Two major happenings are happening in "Memorial." Elena's trying to survive on animal blood and blood from pouches. Stefan wants to protect her humanity by aiding her in the animal-only diet. Elena's body rejects blood not from the vein. The girl endures struggle for survival like in "Growing Pains." Damon feeds her his blood, an intensely personal act between vampires (which definitely felt sexual), because he wants to save her. Elena lies to Stefan about her response to animal blood for fear of hurting his feelings, not thinking about how Damon feeding her his blood will hit him. Elena's all over the place emotionally, crying one moment and smiling the next, engaging in heavy petting in the woods and then throwing up dark red blood on the forest floor. The girl's a mess, physically and emotionally. The cure is the vein; the cure is honesty.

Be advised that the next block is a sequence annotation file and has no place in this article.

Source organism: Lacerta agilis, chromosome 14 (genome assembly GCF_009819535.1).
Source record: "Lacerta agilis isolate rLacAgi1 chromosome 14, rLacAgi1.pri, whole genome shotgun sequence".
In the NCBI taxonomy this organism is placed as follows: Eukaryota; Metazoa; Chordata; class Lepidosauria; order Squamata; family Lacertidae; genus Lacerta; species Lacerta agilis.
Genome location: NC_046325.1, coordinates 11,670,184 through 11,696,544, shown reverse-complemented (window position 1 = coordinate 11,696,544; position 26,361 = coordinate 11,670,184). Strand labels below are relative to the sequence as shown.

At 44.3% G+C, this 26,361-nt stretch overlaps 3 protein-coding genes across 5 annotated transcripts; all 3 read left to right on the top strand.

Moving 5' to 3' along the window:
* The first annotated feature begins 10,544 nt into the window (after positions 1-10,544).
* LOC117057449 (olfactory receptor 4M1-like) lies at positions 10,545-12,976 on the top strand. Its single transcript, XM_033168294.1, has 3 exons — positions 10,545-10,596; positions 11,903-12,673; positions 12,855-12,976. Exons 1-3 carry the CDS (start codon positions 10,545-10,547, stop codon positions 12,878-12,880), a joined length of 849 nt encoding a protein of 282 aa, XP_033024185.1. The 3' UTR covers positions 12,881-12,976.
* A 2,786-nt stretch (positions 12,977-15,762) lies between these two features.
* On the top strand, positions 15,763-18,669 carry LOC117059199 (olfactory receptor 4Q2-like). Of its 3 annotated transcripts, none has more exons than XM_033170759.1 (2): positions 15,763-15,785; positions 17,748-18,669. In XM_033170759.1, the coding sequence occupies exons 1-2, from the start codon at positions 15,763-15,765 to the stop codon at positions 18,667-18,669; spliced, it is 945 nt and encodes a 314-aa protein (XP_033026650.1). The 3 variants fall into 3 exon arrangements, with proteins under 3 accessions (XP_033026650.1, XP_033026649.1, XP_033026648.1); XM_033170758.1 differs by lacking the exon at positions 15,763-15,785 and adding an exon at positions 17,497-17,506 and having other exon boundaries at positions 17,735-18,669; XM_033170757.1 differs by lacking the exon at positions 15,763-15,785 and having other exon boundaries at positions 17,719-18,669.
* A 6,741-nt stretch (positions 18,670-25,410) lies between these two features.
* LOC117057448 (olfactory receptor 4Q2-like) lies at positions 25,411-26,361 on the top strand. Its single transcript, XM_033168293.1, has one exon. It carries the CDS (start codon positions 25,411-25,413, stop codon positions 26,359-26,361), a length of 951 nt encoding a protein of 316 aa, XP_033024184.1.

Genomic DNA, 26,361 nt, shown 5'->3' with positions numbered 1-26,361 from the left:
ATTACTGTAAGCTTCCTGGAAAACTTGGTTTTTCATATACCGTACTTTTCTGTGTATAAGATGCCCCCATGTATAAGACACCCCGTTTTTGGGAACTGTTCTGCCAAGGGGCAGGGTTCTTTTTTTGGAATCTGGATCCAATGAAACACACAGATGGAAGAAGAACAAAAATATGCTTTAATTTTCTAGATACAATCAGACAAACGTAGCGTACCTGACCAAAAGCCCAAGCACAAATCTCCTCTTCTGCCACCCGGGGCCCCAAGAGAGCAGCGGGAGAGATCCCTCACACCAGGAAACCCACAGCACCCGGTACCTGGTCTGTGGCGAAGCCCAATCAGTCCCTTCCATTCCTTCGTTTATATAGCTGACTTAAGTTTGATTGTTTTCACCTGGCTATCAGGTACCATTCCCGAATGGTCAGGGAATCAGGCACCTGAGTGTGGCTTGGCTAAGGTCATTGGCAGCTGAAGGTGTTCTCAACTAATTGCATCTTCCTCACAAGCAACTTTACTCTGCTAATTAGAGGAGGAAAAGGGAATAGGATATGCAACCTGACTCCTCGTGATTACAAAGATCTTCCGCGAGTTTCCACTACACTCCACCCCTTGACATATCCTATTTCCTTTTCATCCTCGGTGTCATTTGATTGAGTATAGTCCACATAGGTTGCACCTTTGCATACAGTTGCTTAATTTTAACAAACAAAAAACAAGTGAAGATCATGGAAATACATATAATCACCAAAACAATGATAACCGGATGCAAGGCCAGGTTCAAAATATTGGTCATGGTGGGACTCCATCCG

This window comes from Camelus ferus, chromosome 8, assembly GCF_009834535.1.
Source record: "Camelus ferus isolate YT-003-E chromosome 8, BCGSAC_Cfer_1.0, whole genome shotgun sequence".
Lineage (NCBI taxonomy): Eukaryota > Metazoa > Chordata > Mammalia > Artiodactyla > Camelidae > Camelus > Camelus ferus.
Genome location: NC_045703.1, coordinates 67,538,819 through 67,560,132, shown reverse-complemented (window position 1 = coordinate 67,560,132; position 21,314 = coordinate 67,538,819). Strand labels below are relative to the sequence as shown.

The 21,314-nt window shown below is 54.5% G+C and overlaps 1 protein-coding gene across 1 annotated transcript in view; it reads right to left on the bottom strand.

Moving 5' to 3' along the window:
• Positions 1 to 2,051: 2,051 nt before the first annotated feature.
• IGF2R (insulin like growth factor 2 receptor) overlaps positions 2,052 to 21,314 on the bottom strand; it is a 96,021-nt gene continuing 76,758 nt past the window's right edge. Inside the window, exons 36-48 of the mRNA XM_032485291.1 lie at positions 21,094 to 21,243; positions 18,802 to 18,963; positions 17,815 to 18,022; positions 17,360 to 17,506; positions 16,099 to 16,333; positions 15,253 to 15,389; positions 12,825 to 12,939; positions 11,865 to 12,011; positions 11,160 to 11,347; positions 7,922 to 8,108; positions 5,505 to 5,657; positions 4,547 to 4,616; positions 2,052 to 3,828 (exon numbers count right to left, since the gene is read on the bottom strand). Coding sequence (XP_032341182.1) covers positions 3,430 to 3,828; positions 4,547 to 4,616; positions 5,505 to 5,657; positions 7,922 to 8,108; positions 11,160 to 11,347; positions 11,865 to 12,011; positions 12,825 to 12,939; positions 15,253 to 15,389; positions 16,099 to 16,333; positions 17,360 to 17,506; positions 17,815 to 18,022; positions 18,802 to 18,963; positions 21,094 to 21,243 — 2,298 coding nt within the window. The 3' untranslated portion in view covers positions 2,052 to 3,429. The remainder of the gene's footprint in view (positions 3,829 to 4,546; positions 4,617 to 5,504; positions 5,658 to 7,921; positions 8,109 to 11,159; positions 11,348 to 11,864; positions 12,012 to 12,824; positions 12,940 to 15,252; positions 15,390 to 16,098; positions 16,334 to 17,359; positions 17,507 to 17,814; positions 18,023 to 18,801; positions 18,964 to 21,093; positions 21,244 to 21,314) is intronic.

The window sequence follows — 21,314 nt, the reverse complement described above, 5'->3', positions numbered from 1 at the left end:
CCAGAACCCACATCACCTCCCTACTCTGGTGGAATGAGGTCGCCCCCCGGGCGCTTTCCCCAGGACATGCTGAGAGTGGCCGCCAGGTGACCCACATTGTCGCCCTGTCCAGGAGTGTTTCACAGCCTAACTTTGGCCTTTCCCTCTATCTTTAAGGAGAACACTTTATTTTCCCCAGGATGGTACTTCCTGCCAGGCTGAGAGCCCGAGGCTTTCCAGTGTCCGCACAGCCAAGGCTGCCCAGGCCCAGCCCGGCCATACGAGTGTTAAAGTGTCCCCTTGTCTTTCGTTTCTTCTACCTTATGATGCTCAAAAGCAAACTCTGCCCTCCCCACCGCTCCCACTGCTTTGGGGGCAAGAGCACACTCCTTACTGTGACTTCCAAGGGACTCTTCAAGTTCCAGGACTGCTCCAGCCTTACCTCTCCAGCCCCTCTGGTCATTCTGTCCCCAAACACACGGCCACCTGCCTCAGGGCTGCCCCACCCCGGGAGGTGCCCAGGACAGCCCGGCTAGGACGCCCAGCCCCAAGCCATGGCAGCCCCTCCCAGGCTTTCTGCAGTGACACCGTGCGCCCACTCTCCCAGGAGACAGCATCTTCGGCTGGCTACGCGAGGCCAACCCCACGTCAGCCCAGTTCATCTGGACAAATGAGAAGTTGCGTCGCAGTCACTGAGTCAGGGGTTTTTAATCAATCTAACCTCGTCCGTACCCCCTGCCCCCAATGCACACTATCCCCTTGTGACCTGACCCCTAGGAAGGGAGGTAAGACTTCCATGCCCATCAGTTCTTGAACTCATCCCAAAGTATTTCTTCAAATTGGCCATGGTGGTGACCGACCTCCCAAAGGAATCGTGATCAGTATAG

Unfortunately for Elena, a vampire hunter comes to Mystic Falls to kill the vampire population. The hunter scouts for the first half of the episode, sifting through clues to determine who sucks blood and who doesn't in Mystic Falls. The gang's forced to act, which spurs the ending memorial. Stefan may've realized the absurdity of needing to feign grief during a memorial for the sake of keeping appearances. If they need to keep appearances by feigning grief during a memorial then something's rotten in the state of Denmark; in their case, something's rotten in the state of their souls. Damon rants about Stefan's fear of Elena becoming a murderer and a monster. Damon believes murdering and being a monster is an inevitably for vampires; but Stefan doesn't want Elena's soul to rot. The vampire hunter inspires a catharsis with lanterns, open remembrances of the people they lost, like Jenna, Vicki, Anna, fathers and mothers. Damon scoffs at the symbol of lanterns, which is the Japanese way for letting go of the past. It's not letting go, its dealing and mourning.